The Russians celebrated their first Davis Cup title since 2006
World number two Daniil Medvedev celebrated the "best weeks" of his career as he led the Russian Tennis Federation to a third Davis Cup title.
Medvedev's 7-6 (9-7) 6-2 win over Marin Cilic sealed a 2-0 victory over 2018 champions Croatia in the Madrid final.
Andrey Rublev had won the first singles match against Borna Gojo 6-4 7-6 (7-5).
"It feels amazing but I am more happy for the team than for myself," said 25-year-old Medvedev, who did not drop a set at the Finals.
"It is never easy to come at the end of the season but it was the best two weeks of my career."
The Davis Cup triumph comes at the end of a season in which Medvedev won his maiden Grand Slam title at the US Open.
The Russians are the fourth nation to win both the Davis Cup and Billie Jean King Cup – the women's equivalent team competition – in the same year.
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Medvedev was initially tested in the first set by 2014 US Open champion Cilic, who had lost three of his four matches coming into the final.
The 33-year-old Croat built up a 4-2 lead in the first-set tie-break, but his forehand lost its way in the closing stages as the Russian steadied his own nerves.
Cilic's serve deserted him in the early part of the second set, with Medvedev going an early break up and keeping that advantage.
Andrey Rublev is the fifth most successful Russian in singles Davis Cup wins with 12
Russians dominate tennis team events in 2021
Rublev, 24, admitted he had felt the pressure when he started his team's campaign in Sunday's final.
But it did not show as the world number five lost just two points on his serve in the first set against Gojo, 22, ranked 274 places below him.
The second set was more competitive and Rublev's early tie-break lead was narrowed before he closed out a 6-4 7-6 (7-5) victory.
"It was super tough and I felt a lot of pressure but it's good to put my country in the lead," he told reporters.
The Russians, playing under the name of their federation because the nation is banned from international competition for doping violations, claimed their first title since 2006.
They were the pre-tournament favourites and have demonstrated why with some strong performances since the start of the year.
Medvedev, Rublev and Aslan Karatsev are in the world's top 20, while former world number eight Karen Khachanov is in the top 30.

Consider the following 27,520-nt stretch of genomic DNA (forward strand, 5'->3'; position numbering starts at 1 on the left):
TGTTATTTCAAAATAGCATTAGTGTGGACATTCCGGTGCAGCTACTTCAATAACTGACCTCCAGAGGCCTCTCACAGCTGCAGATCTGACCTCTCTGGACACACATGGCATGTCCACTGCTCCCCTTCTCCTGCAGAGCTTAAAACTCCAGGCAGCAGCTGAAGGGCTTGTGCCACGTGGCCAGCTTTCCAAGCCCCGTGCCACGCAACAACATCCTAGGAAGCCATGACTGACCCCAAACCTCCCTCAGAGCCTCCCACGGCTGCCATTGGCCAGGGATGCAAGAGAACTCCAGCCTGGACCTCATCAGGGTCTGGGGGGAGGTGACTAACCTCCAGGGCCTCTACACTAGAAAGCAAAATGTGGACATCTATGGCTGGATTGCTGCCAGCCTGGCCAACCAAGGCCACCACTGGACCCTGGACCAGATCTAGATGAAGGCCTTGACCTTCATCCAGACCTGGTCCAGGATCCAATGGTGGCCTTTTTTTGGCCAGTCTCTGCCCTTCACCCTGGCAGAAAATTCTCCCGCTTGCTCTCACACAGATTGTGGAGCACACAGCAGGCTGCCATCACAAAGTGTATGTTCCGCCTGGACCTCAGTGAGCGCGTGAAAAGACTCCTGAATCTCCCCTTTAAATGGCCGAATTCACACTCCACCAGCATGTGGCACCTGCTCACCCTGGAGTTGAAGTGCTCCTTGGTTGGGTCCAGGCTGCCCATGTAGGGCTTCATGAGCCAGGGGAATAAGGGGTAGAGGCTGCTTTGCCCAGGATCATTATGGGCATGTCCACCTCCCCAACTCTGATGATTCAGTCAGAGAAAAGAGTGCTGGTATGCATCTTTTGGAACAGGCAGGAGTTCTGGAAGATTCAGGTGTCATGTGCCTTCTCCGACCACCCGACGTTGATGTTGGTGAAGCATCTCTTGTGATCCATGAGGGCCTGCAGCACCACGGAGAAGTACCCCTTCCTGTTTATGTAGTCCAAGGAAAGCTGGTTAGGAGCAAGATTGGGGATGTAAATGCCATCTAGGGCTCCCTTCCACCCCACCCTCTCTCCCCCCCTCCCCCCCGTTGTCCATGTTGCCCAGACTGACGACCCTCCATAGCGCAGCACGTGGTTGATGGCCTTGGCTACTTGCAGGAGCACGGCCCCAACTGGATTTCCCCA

Rublev and Medvedev were pivotal members of the team, with Rublev winning four out of his five matches, losing only to Spain's Feliciano Lopez in the group stage.
Their success as a team started with them winning the second edition of the ATP Cup at the start of the year.
Karatsev, who was on doubles duty over this week, then had a dream run through Australian Open qualifying to the semi-finals in February, losing to eventual champion Novak Djokovic.
There was a mixed doubles gold for Rublev at the Tokyo Olympics, all to the sound of Tchaikovsky's Piano Concerto No. 1 instead of the national anthem while the international competition ban continues.
'Crowd seemed happy' this time – Medvedev
However, the winning moment in Madrid was a muted celebration with a slightly less combative on-court interview after Medvedev previously baited the home crowd when he reminded the home crowd on Saturday that his team had eliminated Spain in the group stage.
"I didn't mean to offend with my celebrations, trying to emulate [Portugal's] Cristiano Ronaldo," said Medvedev, referring to the way he gestured to the crowd for calm after his team's semi-final win over Germany.
"I probably gave the wrong impression – it was not a good decision.
"But in the final it was amazing because there were a lot of Croatians in the crowd and the rest of the stadium was rooting for me. So the crowd seemed happy with our win and it looks like a good end of the story."
The tournament will return next year with more proposals to tweak the format to include a fourth group-stage city and a neutral host for the final stages, with venues yet to be decided.
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